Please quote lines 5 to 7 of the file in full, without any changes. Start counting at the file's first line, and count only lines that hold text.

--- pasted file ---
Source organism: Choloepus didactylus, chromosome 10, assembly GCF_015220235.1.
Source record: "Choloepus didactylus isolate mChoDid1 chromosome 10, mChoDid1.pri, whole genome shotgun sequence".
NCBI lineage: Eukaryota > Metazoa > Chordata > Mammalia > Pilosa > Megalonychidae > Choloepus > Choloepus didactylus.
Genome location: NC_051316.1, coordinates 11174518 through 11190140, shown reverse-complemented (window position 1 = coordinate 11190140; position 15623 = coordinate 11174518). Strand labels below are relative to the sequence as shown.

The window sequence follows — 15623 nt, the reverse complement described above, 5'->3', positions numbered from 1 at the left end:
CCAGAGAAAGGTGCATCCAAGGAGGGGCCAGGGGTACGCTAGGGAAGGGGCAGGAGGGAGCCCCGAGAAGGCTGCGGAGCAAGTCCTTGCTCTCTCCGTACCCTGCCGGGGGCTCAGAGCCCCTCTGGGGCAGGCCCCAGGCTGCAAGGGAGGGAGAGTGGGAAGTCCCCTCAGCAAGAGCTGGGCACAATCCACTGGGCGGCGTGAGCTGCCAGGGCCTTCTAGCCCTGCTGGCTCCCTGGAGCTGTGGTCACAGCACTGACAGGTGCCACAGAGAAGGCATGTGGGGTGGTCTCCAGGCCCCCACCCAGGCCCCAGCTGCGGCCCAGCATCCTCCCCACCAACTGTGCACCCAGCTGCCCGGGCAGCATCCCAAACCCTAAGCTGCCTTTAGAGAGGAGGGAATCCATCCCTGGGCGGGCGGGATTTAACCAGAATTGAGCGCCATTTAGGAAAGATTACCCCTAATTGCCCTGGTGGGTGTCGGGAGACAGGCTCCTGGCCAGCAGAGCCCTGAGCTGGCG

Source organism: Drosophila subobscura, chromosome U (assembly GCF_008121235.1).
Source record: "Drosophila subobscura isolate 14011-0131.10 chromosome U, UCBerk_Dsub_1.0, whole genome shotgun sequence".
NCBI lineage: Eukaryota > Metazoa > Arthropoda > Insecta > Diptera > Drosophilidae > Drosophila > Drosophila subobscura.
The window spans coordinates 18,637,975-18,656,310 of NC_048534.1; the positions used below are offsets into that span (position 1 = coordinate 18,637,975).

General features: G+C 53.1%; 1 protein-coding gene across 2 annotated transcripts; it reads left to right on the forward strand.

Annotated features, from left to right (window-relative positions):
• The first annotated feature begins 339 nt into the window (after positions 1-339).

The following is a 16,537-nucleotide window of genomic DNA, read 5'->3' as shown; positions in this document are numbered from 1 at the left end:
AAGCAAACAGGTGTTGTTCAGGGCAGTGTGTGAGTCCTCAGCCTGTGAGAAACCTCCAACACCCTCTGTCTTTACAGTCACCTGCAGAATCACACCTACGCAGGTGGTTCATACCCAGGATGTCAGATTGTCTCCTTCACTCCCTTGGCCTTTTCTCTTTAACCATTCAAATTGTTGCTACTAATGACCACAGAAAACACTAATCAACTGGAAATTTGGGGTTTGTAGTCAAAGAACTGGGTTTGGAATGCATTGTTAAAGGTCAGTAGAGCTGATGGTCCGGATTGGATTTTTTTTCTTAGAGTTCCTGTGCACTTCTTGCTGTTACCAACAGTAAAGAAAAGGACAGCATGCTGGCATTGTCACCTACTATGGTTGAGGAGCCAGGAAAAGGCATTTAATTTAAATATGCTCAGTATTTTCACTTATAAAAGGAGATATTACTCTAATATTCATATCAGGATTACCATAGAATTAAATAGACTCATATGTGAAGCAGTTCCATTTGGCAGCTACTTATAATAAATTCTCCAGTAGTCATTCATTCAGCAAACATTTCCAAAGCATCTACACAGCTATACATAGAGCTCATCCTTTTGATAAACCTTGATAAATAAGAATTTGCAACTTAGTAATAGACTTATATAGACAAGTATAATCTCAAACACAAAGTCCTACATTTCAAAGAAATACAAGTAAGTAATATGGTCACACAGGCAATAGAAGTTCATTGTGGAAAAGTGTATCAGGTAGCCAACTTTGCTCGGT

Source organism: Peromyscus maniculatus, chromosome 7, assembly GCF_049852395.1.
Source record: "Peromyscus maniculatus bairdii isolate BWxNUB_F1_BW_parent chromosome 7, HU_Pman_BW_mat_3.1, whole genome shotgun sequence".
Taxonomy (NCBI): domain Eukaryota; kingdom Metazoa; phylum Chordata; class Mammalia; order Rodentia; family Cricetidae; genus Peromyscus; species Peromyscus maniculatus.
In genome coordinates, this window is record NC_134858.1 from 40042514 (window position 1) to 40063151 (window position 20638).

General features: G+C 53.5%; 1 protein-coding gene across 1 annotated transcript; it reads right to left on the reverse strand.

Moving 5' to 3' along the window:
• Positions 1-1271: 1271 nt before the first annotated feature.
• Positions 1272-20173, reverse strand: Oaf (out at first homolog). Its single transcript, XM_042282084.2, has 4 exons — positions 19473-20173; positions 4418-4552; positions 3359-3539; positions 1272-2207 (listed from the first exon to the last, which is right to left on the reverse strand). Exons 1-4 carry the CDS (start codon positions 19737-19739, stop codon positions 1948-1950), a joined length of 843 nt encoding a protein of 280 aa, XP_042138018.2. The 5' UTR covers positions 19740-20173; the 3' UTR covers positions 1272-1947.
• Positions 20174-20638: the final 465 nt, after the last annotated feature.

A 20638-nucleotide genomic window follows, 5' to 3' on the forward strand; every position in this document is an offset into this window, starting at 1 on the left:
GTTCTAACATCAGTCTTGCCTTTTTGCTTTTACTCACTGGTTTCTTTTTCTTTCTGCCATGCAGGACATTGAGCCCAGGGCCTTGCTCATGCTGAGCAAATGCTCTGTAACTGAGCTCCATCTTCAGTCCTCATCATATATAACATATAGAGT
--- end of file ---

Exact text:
The window sequence follows — 15623 nt, the reverse complement described above, 5'->3', positions numbered from 1 at the left end:
CCAGAGAAAGGTGCATCCAAGGAGGGGCCAGGGGTACGCTAGGGAAGGGGCAGGAGGGAGCCCCGAGAAGGCTGCGGAGCAAGTCCTTGCTCTCTCCGTACCCTGCCGGGGGCTCAGAGCCCCTCTGGGGCAGGCCCCAGGCTGCAAGGGAGGGAGAGTGGGAAGTCCCCTCAGCAAGAGCTGGGCACAATCCACTGGGCGGCGTGAGCTGCCAGGGCCTTCTAGCCCTGCTGGCTCCCTGGAGCTGTGGTCACAGCACTGACAGGTGCCACAGAGAAGGCATGTGGGGTGGTCTCCAGGCCCCCACCCAGGCCCCAGCTGCGGCCCAGCATCCTCCCCACCAACTGTGCACCCAGCTGCCCGGGCAGCATCCCAAACCCTAAGCTGCCTTTAGAGAGGAGGGAATCCATCCCTGGGCGGGCGGGATTTAACCAGAATTGAGCGCCATTTAGGAAAGATTACCCCTAATTGCCCTGGTGGGTGTCGGGAGACAGGCTCCTGGCCAGCAGAGCCCTGAGCTGGCG

Source organism: Drosophila subobscura, chromosome U (assembly GCF_008121235.1).